A baby who suffered brain damage after being starved of oxygen when born in a car during a hailstorm should no longer receive life support treatment, a High Court judge has decided.
The little girl's parents wanted treatment to continue but Mr Justice Peter Jackson has ruled against them after a hearing in the Family Division of the High Court in Manchester.
He said the only benefit the little girl - who was born in January - would get from continued treatment was the "prolongation of her life by intensive medical intervention".
The judge said, in a written ruling, that the little girl had been in an intensive care unit all her life.
He said she had no quality of life, no "future to look forward to" and could experience "none of the joys of life".
Mr Justice Jackson said the "likely consequence of his decision" was that the little girl would soon die.
He said no-one involved could be identified.
The judge named the girl only as "Chloe" in the ruling.
He said she was being treated in a specialist unit run by the Bolton NHS Foundation Trust.
Trust bosses had asked for an order authorising the withdrawal of respiratory support.
"Chloe is her parents' only child," said Mr Justice Jackson in the ruling.
" After an uncomplicated pregnancy, her mother went into labour at home on 28 January.
"Her parents set out to drive to hospital.
"It was an icy road and there was a hailstorm.
"Chloe was born in the car on the journey.
"When she arrived at hospital, she was in a critical condition with no spontaneous breathing or cardiac activity.
"She was resuscitated and her heart began to beat.
"The next day, she was transferred to (a) neonatal intensive care unit."
He said doctors had concluded that she had suffered brain damage as a result of a lack of oxygen at birth.
"Chloe has remained in intensive care all her life, receiving continuous medical support at the highest level," said the judge
"For some considerable time, the doctors treating her have been concerned that this treatment is not in her best interests.
"After many discussions with the parents, who wish for treatment to continue and for Chloe to be moved to another hospital, the trust began these proceedings."
Mr Justice Jackson said he was in "no doubt" that the trust's application should be granted.
"The benefits to Chloe of continued treatment consist only in the prolongation of her life by intensive medical intervention," said the judge.
"The burdens, which only she has to bear, are considerable.
"She has no quality of life beyond remission from pain and distress.
"Even if she survives, she has no future to look forward to.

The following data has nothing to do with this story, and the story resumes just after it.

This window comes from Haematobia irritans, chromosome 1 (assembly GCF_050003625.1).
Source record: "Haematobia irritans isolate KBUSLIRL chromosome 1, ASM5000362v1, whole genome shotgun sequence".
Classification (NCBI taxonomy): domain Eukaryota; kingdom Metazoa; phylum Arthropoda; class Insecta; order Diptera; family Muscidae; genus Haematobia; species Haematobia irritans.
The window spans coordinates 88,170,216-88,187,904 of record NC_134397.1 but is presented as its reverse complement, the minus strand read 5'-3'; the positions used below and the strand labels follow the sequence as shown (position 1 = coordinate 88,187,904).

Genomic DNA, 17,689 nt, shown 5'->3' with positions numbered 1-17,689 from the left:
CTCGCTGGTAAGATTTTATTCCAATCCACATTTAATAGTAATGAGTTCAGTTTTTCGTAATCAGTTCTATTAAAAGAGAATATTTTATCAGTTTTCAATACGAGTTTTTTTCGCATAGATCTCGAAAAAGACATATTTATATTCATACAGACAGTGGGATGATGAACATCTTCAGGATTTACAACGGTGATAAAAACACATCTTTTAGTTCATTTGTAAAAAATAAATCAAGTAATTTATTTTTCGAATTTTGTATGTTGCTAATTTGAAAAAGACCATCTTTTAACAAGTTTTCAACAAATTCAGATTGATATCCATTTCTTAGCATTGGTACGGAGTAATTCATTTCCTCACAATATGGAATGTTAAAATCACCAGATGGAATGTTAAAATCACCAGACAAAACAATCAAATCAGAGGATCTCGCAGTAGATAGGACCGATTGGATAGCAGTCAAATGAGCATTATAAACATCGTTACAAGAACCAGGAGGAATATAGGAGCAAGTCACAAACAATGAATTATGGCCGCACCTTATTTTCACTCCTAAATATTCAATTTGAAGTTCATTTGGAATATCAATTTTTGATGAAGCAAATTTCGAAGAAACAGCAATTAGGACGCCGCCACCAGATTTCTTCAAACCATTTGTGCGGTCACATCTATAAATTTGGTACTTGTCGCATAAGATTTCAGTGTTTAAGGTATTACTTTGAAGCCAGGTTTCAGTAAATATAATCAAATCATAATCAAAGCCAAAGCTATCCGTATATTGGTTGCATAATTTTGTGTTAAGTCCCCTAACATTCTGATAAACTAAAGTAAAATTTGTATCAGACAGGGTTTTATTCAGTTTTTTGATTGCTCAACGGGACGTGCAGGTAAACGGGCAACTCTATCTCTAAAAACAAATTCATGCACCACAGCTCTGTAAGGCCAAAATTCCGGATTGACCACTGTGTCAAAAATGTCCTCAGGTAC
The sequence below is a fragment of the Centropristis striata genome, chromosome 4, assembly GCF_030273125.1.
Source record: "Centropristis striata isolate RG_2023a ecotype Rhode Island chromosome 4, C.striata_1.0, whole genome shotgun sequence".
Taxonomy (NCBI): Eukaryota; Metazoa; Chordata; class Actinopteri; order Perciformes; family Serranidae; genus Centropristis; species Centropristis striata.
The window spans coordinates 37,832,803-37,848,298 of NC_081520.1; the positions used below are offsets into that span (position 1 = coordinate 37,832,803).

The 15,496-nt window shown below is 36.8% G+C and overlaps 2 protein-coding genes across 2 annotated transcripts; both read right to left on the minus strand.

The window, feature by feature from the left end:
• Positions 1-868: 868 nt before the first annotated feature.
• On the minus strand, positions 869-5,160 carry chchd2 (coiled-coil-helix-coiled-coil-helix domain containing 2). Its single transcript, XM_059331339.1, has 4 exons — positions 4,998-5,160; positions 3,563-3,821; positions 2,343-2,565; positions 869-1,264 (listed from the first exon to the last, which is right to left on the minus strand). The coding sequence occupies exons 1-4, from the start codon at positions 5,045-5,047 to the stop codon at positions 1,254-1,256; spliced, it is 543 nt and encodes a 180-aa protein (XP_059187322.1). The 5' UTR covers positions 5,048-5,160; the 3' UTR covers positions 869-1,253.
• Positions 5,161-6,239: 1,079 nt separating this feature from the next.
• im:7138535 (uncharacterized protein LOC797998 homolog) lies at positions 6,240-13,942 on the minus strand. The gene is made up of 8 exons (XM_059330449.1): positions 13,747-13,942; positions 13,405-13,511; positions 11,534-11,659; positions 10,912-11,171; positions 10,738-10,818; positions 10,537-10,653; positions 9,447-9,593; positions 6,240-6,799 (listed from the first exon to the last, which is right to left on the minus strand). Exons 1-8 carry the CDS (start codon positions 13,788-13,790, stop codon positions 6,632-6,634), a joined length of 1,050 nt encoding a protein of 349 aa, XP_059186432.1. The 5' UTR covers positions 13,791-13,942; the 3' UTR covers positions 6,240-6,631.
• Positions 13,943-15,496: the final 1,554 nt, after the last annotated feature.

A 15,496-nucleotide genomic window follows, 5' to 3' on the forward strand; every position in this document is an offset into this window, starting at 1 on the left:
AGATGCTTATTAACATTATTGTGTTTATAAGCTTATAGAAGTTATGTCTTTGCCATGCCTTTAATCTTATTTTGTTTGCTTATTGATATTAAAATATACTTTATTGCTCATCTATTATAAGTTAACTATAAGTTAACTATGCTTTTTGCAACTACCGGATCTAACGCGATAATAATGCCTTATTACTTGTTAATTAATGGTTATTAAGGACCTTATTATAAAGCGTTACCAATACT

"She can experience none of the joys of life, but at best a continuous series of medical interventions."
He added: "The likely consequence of this decision is that Chloe will soon die. Given her sad experience of life, I hope that she will have a peaceful death."
The judge expressed his sympathy to Chloe's parents and his appreciation for the "dedicated professionalism" of medics.
Mr Justice Jackson said Chloe's parents visited her twice a week.
Her mother was said to show affection - talking to her and stroking her, said the judge. Her father was said to be "more distant".
The judge said the little girl's parents did not "engage" with the medical staff.
He said they had not taken part in the High Court proceedings.
"The clinical team regularly attempts to contact the parents by telephone to keep them informed of progress. These calls are very rarely answered. The father has refused to provide the hospital with a postal address," said the judge.
"In a sad case of this kind, the court always listens with the utmost care to the views of the child's parents. Very unfortunately, Chloe's parents have not participated in these proceedings. They have not meaningfully engaged with the representatives of the trust."
He added: "As a result, my only knowledge of the parents' position comes from records of discussions between them and the doctors and from a few emails written by the father, who has throughout acted as spokesman for the parents, thereby making it difficult to gauge the independent feelings of the mother.
"Having considered such information as I have from the parents, it unfortunately does not illuminate what is in Chloe's best interests.
"The father is exceptionally hostile to the treating team, expressing himself in the most vitriolic terms about the care she has been given, the doctors and nurses, the hospital, and the political system generally.
"In cases of this kind, the court is familiar with disagreement or even mistrust between doctors and parents, but the level of antagonism expressed by this father towards those treating his daughter is beyond my experience."
Mr Justice Jackson said the little girl had been made the subject of a child protection plan by council social services officials.
He said it was "uncertain" whether she would, in any event, have been discharged from hospital into the care of her parents.
And he indicated that the approach taken by the little girl's parents had implications.
"The parents are of course free to express their beliefs. However, they risk depriving Chloe of options that exist where there is a working relationship," he added.
"In particular, it would not be possible for Chloe to be discharged to a hospice without agreement and close cooperation between the parents, doctors and hospice."